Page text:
The cost to point a chimney will be determined by how high and large the chimney is. It’s location is also a key factor:
Small chimney about 1 metre above tiles in height – These are very easy to point and don’t always require scaffolding by an external scaffold specialist. Scaffolding may not be required as your roofer should have equipment to do this without hiring from a separate company.
Large chimney located at edge of property – These are not as difficult to access as they’re located either at the roof eaves (by the gutter) or next to a apex/gable. The Figure below include scaffolding which will be required, mostly likely a tower type scaffold system.
Large chimney stack located in centre of roof – These are often the most costly to point. They require extensive scaffolding up from the ground level and across the roof tiles. The figure below includes the scaffolding cost which is variable and really does depend on the height of the roof and general access up to the roof.
As you can see, access to the chimney is a primary factor in the cost to point a chimney. The actual workmanship will most likely be quoted/costed on a per square metre basis. It’s access issues that can really bump up the cost. The price of sand and cement is negligible.
How to Point Bricks on a Chimney
Here at Roofers Rates we would never advise a homeowner or DIY enthusiast to go up on a roof to point a chimney but here is a list of steps we normally undertake when we point a chimney. We suggest you make sure your chosen roofing company has quoted for all of this:
Mix 3 parts sand to 1 part cement with added plastizer.
Push cement into brick course and smooth over (point) to leave a neat finish.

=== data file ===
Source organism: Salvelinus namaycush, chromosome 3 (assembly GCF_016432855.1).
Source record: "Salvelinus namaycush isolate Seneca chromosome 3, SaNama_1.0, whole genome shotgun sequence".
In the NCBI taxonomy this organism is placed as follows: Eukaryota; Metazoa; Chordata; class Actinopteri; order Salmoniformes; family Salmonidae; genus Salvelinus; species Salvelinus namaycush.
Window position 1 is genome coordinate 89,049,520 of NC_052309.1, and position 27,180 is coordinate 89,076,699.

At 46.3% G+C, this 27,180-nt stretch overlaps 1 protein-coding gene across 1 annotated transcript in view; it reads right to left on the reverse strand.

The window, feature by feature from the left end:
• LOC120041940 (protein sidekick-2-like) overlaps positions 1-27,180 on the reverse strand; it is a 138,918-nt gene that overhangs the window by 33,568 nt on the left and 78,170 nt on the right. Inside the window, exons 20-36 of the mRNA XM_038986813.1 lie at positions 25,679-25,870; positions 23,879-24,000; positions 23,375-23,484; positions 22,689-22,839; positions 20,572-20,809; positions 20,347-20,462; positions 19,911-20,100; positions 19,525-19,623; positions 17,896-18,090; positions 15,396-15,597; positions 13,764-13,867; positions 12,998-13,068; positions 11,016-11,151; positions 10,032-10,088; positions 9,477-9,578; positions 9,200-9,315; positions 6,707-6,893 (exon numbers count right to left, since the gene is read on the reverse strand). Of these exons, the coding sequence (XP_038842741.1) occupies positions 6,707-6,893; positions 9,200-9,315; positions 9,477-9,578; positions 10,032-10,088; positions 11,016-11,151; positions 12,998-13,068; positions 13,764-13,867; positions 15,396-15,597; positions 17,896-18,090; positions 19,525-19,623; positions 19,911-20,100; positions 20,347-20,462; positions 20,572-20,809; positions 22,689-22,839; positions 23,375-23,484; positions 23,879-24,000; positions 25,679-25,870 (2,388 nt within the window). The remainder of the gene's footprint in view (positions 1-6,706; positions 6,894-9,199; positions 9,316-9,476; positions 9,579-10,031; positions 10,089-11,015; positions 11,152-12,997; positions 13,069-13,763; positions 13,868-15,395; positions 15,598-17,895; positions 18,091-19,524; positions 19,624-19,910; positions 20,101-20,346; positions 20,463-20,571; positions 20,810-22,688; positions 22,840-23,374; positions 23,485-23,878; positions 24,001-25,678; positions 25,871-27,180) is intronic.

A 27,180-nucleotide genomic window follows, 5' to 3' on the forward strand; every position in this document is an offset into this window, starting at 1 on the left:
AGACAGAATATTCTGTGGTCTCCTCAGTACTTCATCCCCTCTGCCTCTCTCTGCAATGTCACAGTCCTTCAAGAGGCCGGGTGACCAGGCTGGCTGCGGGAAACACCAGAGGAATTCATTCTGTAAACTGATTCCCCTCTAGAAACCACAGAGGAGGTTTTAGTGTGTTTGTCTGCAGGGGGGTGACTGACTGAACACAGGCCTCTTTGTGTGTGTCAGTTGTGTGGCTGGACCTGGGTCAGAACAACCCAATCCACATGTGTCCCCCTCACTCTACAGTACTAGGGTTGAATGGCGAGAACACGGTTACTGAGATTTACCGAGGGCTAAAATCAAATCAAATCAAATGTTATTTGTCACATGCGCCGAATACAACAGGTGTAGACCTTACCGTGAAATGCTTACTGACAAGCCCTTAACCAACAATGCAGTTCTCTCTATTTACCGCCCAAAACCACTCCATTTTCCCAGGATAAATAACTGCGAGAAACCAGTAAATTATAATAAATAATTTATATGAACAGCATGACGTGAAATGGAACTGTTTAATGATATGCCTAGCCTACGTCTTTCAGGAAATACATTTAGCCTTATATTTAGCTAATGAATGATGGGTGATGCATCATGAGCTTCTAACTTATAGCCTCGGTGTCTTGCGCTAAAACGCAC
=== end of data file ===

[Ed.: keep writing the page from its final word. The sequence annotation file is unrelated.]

Lay new cement cap.
Remove all waste material.
Brief Intro to Pointing:
How Not to Point a Chimney
Some unscrupulous roofers will mix the sand/cement and simply smudge it thinly over the existing crumbly mortar. This thin layer will not adhere correctly as it hasn’t pushed into the gap between the bricks.
This is how the cowboys do it, it will look nice for a while but the cement will soon fall off. This type of work is very quick to complete and from ground level the work looks visually acceptable.
A small chimney can be raked out and pointed in a morning. Medium sized chimneys will take all day and a large tall chimney can take anything from 1 – 3 days. This doesn’t include the time it takes to erect scaffold.
If the cement is very loose it can be raked out easily, if however some of the cement is very hard it will need to be cut out with a power tool. This can add some time to the project.
We assume that the chimney pots are in good condition and do not need to be replaced. We also assume that the chimney brickwork will only be pointed down to the level of the roof. Any leadwork will be quoted separately.
Consequences of Failing to Maintain Chimney Pointing/Brickwork
The brickwork and cement/mortar on an exposed chimney is subject to wind driven rain so the cement can fail early. Much earlier than mortar located elsewhere on the property.
This can result in the chimney cement being washed out and the bricks collapsing onto each other. Should a chimney deteriorate to this extent, it would impossible to repoint and would require a complete rebuild.
If the pointing is in a poor condition, the bricks can come loose and lift off the top of the chimney in high wind. There is also an increased risk of water ingress.
Different Types of Pointing
There are several different types of pointing, some are more labour intensive than others. Here are the most common:
Intricate Tuck Pointing:
Weather Struck Pointing:
External Sites We Like
We think these sites are worth exploring:
The Homebuilding and Renovating site has a page dedicated to chimney repointing and repairs. Check it out here.
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